Finally, we consider spin–strain interactions in the room temperature ES, which have not been thoroughly investigated but might provide the desired compatibility with dense ensembles. For temperatures above ∼150 K, orbitalaveraging from the dynamic Jahn–Teller effect erases the orbital degree of freedom from the NV centre ES Hamiltonian, resulting in an effective orbital singlet ES at room temperature^{29,32,33,34}. Previously, magnetic spectroscopy measured an unidentified spin splitting within the room temperature ES that is on the order of 10 times stronger than the GS spin–strain interaction. These measurements hinted that this splitting might be a spin–strain interaction in the ES (refs 35, 36). Like the GS spin–strain coupling, the resonance condition for such an interaction would be determined by a static magnetic bias field, enabling collective enhancement with an ensemble. Furthermore, the NV centre density is not expected to affect the ES coherence time, which is limited by the ES motional narrowing rate^{34,37}. Such an ES spin–strain interaction could thus offer a promising path towards coupling a dense NV centre ensemble to a mechanical resonator. Our first goal then becomes to understand and precisely quantify this coupling.
Assuming this ES coupling is the result of a spin–strain interaction, we can write the spin Hamiltonian for an NV centre in the presence of a magnetic field B and nonaxial strain . Both the GS and room temperature ES Hamiltonians then take the form (ħ=1)^{36,38}
where /2π=1.42 GHz and /2π=2.87 GHz are the ES and GS zerofield splittings, γ_{NV}/2π=2.8 MHz/G is the NV centre gyromagnetic ratio, MHz (ref. 39) and MHz are the ES and GS hyperfine couplings to the ^{14}N nuclear spin, S (I) is the electronic (nuclear) spin1 Pauli vector, and the zaxis runs along the NV centre symmetry axis. Perpendicular strain couples the and spin states with a strength in the ES and /2π=21.5±1.2 GHz per strain in the GS (ref. 17). As shown in Fig. 1a, this interaction enables direct control of the magneticallyforbidden ← spin transition within each orbital through resonant strain.
Device details
The combination of a large hyperfine splitting in the ES and a short ES lifetime broadens the spectral features of the ES spin–strain interaction. Measuring such a spectrum then requires large magnetic field sweeps , which in turn require a mechanical driving field with a high carrier frequency . To this end, we fabricate a highovertone bulk acoustic resonator (HBAR) capable of generating large amplitude strain at gigahertzscale frequencies. The resonator used in this work was driven at a ω_{m}/2π=529 MHz mechanical mode that has a quality factor of Q=1,790±20. An antenna fabricated on the opposite diamond face provides highfrequency magnetic fields for magnetic spin control. The final device is pictured in Fig. 1b.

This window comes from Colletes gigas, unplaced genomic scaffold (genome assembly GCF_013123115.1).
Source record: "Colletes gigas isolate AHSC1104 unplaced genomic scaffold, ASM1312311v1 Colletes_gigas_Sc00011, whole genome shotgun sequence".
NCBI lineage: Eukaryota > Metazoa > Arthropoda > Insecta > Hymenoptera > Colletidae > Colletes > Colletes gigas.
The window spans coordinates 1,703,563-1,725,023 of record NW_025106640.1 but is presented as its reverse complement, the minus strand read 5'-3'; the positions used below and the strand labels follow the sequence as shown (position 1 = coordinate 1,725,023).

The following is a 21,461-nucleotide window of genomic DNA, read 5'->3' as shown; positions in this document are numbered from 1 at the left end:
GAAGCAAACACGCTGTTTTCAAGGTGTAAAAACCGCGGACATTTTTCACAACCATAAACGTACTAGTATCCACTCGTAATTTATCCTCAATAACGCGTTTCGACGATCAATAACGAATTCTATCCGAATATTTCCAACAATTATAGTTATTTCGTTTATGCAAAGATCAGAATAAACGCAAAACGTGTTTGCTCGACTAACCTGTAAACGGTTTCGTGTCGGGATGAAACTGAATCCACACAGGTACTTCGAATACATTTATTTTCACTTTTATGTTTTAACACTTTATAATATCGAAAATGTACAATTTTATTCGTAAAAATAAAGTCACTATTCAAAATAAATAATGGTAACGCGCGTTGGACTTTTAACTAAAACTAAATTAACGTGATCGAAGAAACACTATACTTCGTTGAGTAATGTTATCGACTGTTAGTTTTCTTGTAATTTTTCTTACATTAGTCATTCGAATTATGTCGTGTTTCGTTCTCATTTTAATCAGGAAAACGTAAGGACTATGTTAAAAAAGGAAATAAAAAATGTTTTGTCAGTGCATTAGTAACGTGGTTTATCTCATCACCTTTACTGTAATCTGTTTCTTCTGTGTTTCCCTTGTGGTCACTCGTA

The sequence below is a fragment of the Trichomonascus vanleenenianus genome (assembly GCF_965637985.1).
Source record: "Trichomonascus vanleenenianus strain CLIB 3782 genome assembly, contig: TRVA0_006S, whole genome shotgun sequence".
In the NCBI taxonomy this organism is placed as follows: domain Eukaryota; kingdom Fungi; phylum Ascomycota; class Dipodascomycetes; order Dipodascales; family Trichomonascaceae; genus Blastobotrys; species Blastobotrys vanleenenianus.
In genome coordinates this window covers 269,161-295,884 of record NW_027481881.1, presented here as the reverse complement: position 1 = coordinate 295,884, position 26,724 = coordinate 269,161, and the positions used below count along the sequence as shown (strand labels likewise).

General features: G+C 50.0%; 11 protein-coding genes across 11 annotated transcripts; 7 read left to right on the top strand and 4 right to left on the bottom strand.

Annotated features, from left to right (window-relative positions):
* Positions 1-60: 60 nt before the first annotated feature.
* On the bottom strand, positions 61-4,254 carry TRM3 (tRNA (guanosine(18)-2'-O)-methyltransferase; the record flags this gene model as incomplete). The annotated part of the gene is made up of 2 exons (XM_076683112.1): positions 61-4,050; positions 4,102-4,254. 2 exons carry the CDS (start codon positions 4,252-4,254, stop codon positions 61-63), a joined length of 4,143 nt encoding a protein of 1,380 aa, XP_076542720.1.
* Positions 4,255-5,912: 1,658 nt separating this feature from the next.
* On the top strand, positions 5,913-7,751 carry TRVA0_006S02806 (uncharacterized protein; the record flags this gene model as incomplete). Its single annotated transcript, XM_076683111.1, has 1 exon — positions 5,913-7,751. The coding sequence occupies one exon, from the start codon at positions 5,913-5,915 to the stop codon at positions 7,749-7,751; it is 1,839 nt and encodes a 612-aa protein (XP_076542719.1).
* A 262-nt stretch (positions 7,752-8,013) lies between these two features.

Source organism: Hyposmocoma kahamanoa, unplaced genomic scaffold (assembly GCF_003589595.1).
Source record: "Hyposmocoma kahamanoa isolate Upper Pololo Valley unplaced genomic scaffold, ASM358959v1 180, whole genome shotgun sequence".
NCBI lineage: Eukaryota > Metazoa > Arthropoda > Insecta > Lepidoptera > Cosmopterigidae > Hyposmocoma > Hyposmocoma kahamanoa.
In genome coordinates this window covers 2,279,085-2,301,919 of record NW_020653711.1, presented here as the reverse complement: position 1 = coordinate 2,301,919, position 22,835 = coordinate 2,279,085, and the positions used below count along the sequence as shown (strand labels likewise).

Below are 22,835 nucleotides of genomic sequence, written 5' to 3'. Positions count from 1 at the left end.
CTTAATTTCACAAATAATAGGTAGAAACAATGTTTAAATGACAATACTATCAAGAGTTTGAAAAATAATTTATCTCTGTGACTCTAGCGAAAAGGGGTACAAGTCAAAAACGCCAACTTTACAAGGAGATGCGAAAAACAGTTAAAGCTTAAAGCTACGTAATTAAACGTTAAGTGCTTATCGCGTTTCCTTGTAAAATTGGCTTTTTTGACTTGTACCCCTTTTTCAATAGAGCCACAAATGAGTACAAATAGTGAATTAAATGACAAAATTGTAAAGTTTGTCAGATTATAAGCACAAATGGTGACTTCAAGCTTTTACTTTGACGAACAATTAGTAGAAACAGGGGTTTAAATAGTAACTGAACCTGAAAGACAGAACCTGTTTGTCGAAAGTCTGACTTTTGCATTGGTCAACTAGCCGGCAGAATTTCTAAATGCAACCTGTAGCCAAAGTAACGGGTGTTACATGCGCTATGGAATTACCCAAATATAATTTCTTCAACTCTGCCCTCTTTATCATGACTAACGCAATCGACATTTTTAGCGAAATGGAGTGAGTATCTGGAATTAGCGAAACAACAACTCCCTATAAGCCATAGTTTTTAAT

Spin–strain spectroscopy
To measure mechanical spin driving within the ES, we execute the pulse sequences shown in Fig. 2a, as a function of the magnetic bias field B_{z}. In the first sequence, a 532 nm laser initializes the NV centre ensemble into the GS level . A magnetic adiabatic passage (AP) then moves the spin population to . At this point, we pulse the mechanical resonator at its resonance frequency ω_{m} for 3 μs. Just before the end of the mechanical pulse, we apply a =125 ns optical pulse with the 532 nm laser. This excites the ensemble to and allows the spins to interact with the mechanical driving field in the ES. If the driving field is resonant with the ← splitting, population will be driven into . The spins then follow either a spinconserving relaxation down to or a relaxation to the singlet state through an intersystem crossing. The former preserves the spin state information, while relaxing to reinitializes the state, erases the stored signal and reduces the overall contrast of the measurement. After allowing the ensemble to relax, we apply the second magnetic AP to return the spin population in to and measure the population via fluorescence read out. We define this signal as S_{1} and plot it as a function of in Fig. 2b.
In the second pulse sequence, the mechanical pulse occurs between the second AP and fluorescence read out. Applying the mechanical pulse with the ensemble in maintains the same power load on the device but does not drive spin population. This sequence measures S_{2}, the reinitialization of the ensemble from the optical pulse (Fig. 2b). Subtracting S_{2}−S_{1} gives the probability of finding the ensemble in at the end of the first sequence. A third sequence with a single AP and a fourth with two APs (both with =0) normalize the spin contrast at each B_{z}.